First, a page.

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Commodity Tracker: 4 charts to watch this week

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Commodity Tracker: 4 charts to watch this week

In this week's Commodity Tracker, S&P Global Platts editors and analysts look at the UK's new timetable for banning sales of new ICE vehicles, oil market structure and EU carbon emissions, as well as price drivers for iron ore pellets as contract negotiations get underway.

  1. 1. UK's 2030 ban on new ICE cars could speed EV sales, dent fuel demand

What's happening? The UK has brought forward its ban on new gasoline and diesel passenger cars by five years, from 2035 to 2030, making it the seventh European country to aspire to a ban on sales of light duty combustion engine vehicles within the next decade. This could accelerate the penetration of alternative fuel vehicles in the UK car fleet, and AFVs have already had a banner year, capturing a 9% market share in 2020.

What's next? S&P Global Platts Analytics Future Energy Outlook estimates indicate the ban on sales of gasoline and diesel cars could prompt displacement of 65,000 b/d of annual refined oil product demand in the UK by 2030, depending on enforcement and the speed of the phase-out. The ban notably makes exceptions for hybrids, and amid the broader economic downturn there is evidence that consumers may continue to prefer used cars to new purchases. S&P Global Platts Analytics currently forecasts AFVs could capture up to a 50% market share in the UK by 2030, and the new target date in the UK represents potential upside to this outlook. Other European countries aspiring to ban ICE sales over the next ten years are Norway (2025), Denmark, Iceland, Ireland, the Netherlands, Slovenia, and Sweden.

2. Oil market at inflection point as Dubai edges into backwardation

What's happening? Oil market structure, which reflects prompt month pricing relative to deferred month pricing, has tightened as November has unfolded. As such, the degree of contango (prompt month at a discount to deferred pricing) has lessened, with Dubai having moved into increased backwardation (prompt month at a premium to deferred).

What's next? The change in structure reflects the market's perception of supply and demand. The shift from contango to backwardation carries particular importance and reflects an underlying tightening in market fundamentals. Additionally, Saudi Aramco uses the shift in Dubai market structure as one key component in setting its sales prices to Asia each month. Dubai structure has risen about $1/b since end-October, which suggests Aramco will raise pricing to Asia for January. This should induce refiner restraint on nominations, which would also reinforce Saudi production restraint.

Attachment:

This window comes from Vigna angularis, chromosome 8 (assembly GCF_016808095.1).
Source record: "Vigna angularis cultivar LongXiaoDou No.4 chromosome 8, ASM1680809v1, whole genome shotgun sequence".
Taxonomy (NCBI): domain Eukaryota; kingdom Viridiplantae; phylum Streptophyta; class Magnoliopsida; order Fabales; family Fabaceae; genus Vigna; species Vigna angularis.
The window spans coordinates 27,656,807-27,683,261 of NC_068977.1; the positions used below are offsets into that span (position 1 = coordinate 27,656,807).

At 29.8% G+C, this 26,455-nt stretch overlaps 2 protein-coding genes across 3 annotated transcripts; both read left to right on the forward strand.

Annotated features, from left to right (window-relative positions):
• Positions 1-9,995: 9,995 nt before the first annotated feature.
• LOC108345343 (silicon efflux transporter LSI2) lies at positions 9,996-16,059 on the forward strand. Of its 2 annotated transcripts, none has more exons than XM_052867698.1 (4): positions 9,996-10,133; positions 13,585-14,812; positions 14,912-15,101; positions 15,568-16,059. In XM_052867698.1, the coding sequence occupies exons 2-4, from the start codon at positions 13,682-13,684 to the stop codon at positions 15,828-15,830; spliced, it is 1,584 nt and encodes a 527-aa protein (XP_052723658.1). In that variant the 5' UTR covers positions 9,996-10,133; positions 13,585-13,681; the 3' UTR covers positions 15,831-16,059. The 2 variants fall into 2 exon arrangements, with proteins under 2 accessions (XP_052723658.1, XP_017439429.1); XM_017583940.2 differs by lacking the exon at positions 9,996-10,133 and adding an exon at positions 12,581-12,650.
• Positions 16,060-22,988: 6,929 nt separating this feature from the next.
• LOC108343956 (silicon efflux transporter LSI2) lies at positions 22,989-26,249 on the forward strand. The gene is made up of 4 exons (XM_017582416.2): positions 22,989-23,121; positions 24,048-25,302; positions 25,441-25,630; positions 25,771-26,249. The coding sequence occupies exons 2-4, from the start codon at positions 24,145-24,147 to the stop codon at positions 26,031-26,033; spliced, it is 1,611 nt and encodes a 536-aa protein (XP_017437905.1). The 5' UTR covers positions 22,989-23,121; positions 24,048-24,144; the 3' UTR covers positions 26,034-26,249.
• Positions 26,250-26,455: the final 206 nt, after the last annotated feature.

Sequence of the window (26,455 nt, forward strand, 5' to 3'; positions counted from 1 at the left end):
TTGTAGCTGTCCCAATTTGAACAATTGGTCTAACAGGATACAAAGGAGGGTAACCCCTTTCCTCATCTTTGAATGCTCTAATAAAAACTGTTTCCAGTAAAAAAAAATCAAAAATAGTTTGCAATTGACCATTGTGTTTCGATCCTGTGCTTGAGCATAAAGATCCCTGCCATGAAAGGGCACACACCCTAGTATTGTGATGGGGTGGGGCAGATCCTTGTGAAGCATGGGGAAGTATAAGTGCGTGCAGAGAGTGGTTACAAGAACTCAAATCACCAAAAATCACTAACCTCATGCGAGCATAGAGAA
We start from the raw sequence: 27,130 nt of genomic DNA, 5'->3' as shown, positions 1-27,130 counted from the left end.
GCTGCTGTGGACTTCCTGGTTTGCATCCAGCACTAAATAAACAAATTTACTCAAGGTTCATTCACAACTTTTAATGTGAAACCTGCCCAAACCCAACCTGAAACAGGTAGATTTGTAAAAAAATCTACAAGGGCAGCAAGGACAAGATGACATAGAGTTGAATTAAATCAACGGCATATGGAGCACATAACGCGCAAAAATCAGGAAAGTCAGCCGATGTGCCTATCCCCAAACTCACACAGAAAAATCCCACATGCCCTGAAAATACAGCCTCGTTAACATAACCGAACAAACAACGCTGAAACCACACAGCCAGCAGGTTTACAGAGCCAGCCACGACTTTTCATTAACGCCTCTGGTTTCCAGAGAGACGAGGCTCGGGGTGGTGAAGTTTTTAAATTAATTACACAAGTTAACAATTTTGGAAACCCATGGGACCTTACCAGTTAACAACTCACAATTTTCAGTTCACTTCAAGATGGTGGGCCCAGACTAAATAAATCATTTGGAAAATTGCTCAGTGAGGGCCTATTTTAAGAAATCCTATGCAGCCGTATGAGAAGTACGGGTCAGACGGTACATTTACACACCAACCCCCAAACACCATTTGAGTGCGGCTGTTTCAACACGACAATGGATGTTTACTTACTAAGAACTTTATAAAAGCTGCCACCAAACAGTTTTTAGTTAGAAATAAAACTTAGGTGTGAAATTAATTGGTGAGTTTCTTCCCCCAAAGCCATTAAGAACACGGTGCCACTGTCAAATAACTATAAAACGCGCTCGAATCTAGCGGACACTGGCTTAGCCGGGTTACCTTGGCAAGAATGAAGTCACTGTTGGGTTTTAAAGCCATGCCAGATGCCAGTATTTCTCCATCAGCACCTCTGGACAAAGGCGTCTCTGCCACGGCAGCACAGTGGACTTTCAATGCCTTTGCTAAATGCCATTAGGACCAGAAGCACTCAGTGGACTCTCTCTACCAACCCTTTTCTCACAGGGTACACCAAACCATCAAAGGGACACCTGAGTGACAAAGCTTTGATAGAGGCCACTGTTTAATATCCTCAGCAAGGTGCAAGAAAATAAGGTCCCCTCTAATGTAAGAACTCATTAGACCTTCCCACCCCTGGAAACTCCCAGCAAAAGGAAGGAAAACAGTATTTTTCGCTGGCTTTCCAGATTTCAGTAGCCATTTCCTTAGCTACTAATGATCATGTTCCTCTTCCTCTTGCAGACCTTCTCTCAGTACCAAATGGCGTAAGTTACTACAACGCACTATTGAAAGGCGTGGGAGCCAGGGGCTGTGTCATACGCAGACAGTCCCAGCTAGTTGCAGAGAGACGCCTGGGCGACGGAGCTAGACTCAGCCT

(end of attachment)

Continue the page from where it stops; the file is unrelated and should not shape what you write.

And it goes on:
3. EU carbon hits 2-month high after 2021 auctions delayed

What's happening? EU carbon emissions allowance prices have seen a bullish November, powering up to a two-month high of over Eur28.50/mt Nov. 27. The rising prices reflect an unexpected delay to the start of carbon auctions in 2021, for technical reasons announced by the European Commission Nov. 17. This means the market will be without fresh supply for a period of about 6-8 weeks from Dec. 14.

What's next? The market will be watching closely to see if this extended halt to auction supply will drive additional buying on the exchanges, potentially pushing the carbon price to fresh highs. Carbon prices have also reacted to the bullish mood in the wider markets, as a number of countries have developed vaccines to protect against the coronavirus. This has raised the prospect of an end to government-imposed lockdowns, potentially allowing a recovery in demand for commodities.

4. Weak 2020 iron ore pellet premiums set up tense Q1 talks on steel rebound

What's happening? Iron ore pellet contract premium pricing since Q1 2020 has been historically weak relative to total pellet prices. This was due to weaker demand for pellets, which boost productivity at blast furnaces, at a time of lower steel prices and margins. Premiums in November were close to marginal pelletizing costs, incentivizing sales of iron ore concentrate instead. Overall pellet prices have been better supported in 2020, due to high iron ore fines prices on stronger demand in China and reduced iron ore production in Brazil and Chile in 2019.

What's next? Iron ore premium negotiations are ongoing for 2021, as global steel output rebounds and price surge. Contract premiums shifted to a quarterly basis after annual premiums broke down in mid-2019, and market talks center on premiums for Q1 2021. Support could come from China, which continues to operate blast furnaces at record levels and has recently found lower availability in imported pellets. Lower pellet supplies this year from Brazil, Sweden and Canada, along with recovering demand in Atlantic and India markets have tightened spot supply.

Reporting and analysis by Mark Mozur, Zane McDonald, Alan Struth, Sergio Baron, Frank Watson, Hector Forster